The remarks came about several weeks after a spokesperson with Mayor Bruce Harrell’s office told KIRO Newsradio that the city has “no active contracts” with WHS. The mayor’s office indicated at the time that WHS was also not a registered volunteer group with SPR.

For now, it remains unclear if SPR’s recent comments, or the councilmembers purported participation with WHS, represent any upcoming shift in city policies.

KIRO Newsradio has reached out to Councilmembers Moore, Saka, Kettle and Council President Nelson for an interview.

An uncertain future

Suarez and WHS continue their work cleaning public parks, and critics of the nonprofit call WHS’ approach reckless, saying the nonprofit’s approach only worsens trust-building with homeless communities in the long term.

The most outspoken critics point to WHS’ lack of affiliation with a governmental body as a problem: They say that without it, any attempt for accountability in any of the nonprofit’s alleged misdeeds will go unheard.

While that argument continues, heated discord itself remains one of many factors strangling conversations around homelessness in Seattle — with local, county and state officials sometimes debating who has jurisdictional authority over a piece of land before anyone is offered housing or swept from the area. Housing conditions and how much funding — along with where it goes — remain a sticking point, too.

Image: Andrea Suarez, founder of We Heart Seattle, holds a bottle with a "Don't be hobo-phobic" sticker during a homeless encampment cleanup in January 2024.

Andrea Suarez, founder of We Heart Seattle, holds a canister with a “Don’t be hobo-phobic” sticker during a homeless encampment cleanup in January 2024. (Image captured by Sam Campbell, KIRO Newsradio)

In the City of Burien, council members debated for several months what to do with a $1 million offer from King County to help with homelessness. They debated until the funding’s deadline almost expired, the money along with it. Burien ultimately agreed to accept the money, but at the time of publication, that money is locked in ongoing debates over where the city will use it to build a tiny home village.

Meanwhile, people have died outside.

Data from the King County Medical Examiner’s Office shows 421 people died while homeless in 2023 – with the cause for 74% listed as accidental drug overdose or poisoning.

Image: Data from the King County Medical Examiner's Office shows 421 people died while homeless in 2023.

Data from the King County Medical Examiner’s Office shows 421 people died while homeless in 2023 (Graphic provided by the King County Medical Examiner’s Office)

And it has gotten worse. In 2022, the medical examiner recorded 309 deaths of people who were homeless. In 2021, 188 deaths, when numbers show drug and poison accounted for just 43 percent.

Data from the King County Medical Examiner's Office shows 188 people died while homeless in 2021. (Graphic provided by the King County Medical Examiner's Office)

Data from the King County Medical Examiner’s Office shows 188 people died while homeless in 2021. (Graphic provided by the King County Medical Examiner’s Office)

In an interview after human remains were found on the greenspace along Dexter Avenue, William Hughes, who lived under the Ship Canal Bridge for two years, said he has seen too much death. But he endures, looking for a way out — as do thousands of people around King County.

Hughes, who is now living in a tiny home, said he has searched for those he can trust to help him — out of the trenches of homelessness and the ideological crossfire surrounding it. But he admits, the arguments surrounding homelessness, including the unethical behavior he accuses of WHS, tires him.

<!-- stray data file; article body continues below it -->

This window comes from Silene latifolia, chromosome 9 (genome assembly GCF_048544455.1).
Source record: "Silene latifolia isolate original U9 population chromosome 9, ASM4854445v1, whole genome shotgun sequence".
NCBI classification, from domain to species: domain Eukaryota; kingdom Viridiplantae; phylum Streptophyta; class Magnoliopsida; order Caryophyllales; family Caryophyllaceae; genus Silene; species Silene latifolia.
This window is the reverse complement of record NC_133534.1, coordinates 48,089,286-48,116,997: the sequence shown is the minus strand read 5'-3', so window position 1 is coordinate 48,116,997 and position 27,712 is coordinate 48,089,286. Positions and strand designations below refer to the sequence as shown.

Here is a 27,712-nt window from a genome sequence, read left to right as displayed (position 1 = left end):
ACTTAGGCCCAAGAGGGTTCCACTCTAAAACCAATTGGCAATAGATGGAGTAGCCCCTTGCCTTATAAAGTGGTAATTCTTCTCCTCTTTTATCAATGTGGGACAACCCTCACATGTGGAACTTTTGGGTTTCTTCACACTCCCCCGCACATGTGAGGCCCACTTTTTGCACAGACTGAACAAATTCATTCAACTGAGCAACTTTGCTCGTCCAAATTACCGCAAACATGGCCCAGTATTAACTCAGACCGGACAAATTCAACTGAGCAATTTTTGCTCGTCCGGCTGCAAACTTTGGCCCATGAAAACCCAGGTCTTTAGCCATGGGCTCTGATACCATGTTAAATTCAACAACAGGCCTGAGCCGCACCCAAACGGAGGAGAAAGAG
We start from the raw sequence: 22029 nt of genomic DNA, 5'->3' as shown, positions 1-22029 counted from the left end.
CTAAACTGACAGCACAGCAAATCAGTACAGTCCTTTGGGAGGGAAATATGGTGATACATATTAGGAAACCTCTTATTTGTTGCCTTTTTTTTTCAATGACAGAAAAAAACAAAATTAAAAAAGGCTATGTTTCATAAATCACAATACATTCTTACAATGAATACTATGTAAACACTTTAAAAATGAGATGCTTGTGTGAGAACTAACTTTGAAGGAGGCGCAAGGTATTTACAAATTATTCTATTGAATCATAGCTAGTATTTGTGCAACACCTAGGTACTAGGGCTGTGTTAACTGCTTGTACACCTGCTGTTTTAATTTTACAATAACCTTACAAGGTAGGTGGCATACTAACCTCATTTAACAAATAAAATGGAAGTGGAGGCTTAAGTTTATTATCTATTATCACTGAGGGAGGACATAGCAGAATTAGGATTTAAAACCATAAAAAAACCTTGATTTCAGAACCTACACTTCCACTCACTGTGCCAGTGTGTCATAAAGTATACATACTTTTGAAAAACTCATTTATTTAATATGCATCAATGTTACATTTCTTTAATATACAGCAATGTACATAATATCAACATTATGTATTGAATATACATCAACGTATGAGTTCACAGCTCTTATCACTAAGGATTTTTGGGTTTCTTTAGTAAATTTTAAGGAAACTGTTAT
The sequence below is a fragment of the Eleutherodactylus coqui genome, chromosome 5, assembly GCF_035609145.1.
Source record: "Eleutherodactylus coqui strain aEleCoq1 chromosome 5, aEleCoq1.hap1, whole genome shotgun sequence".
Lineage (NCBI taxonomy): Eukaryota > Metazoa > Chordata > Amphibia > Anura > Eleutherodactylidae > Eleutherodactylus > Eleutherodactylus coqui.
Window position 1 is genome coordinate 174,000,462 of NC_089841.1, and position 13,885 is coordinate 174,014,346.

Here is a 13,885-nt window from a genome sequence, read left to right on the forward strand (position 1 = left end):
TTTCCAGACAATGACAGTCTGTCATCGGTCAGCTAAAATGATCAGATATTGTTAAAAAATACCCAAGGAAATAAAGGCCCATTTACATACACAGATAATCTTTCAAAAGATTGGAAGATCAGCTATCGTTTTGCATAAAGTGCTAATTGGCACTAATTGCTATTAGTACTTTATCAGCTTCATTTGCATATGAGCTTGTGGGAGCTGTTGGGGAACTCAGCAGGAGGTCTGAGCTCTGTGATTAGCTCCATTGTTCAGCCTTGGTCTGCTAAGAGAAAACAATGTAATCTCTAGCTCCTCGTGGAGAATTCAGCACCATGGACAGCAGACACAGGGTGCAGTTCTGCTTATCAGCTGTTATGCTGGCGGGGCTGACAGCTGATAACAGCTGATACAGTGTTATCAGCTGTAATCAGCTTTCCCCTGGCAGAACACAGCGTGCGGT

When asked if he tried to turn the other cheek, Hughes sighed and offered a pointed response.

“They’re getting thin, bro. But I kind of have to — I have to be lenient and I have to understand everybody’s at a different (point of view),” he said.

Why did Seattle crews not find a decomposing corpse?

Despite the accusations and doubt cast on WHS’ ethics, the fact remains its volunteers were the ones to find the person’s remains near the greenspace at Dexter Avenue North and 4th Avenue North.

It’s city land, according to the Washington Department of Transportation (WSDOT).

“Both our records and King County Parcels website have that listed as the City of Seattle right of way,” a spokesperson told KIRO Newsradio in an email.

Yet city crews hadn’t found the person’s corpse — long enough for it to decompose down to the bone. Why?

The city’s parks department indicated their crews are not allowed on “steep slopes.”

In an email sent after recording the video series, SPR responded to a KIRO Newsradio inquiry about the greenspace along Dexter Avenue.

“SPR has a practice of not allowing workers to work on steep slopes, which came from discussions with the labor unions that represent the staff who do this work. We typically utilize contractors to work on steep slopes. The majority of the space you have pictured below is a steep slope area,” the spokesperson wrote.

It’s not clear if the city hired contractors to go into the camp, and it’s unknown when the city’s next planned cleanup trip to the piece of land was scheduled to be, if any was indeed planned.

So, it’s not clear when the person’s remains would have been found, if not for the nonprofit’s actions on Jan. 8.

There, the person’s bones laid, decomposing, in a homeless encampment just dozens of feet from a busy Seattle intersection, in plain sight to any who looked.

Editors’ note: Additional content was added to this piece after the completion of the In Plain Sight video series and the publishing of this written version of Part Three of the series on Wednesday, April 3, 2024, most notably, the March 27, 2024 comments from Seattle Parks and Recreation’s Christopher Williams.

This is the final installment in the three-part series, In Plain Sight. Head to MyNorthwest for the updated stories. All three videos are currently up on the KIRO Newsradio YouTube channel.

You can read more of Sam Campbell’s stories here. Follow Sam Campbell on X, formerly known as Twitter, or email him here.

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In Plain Sight: Questions surround We Heart Seattle, King County policies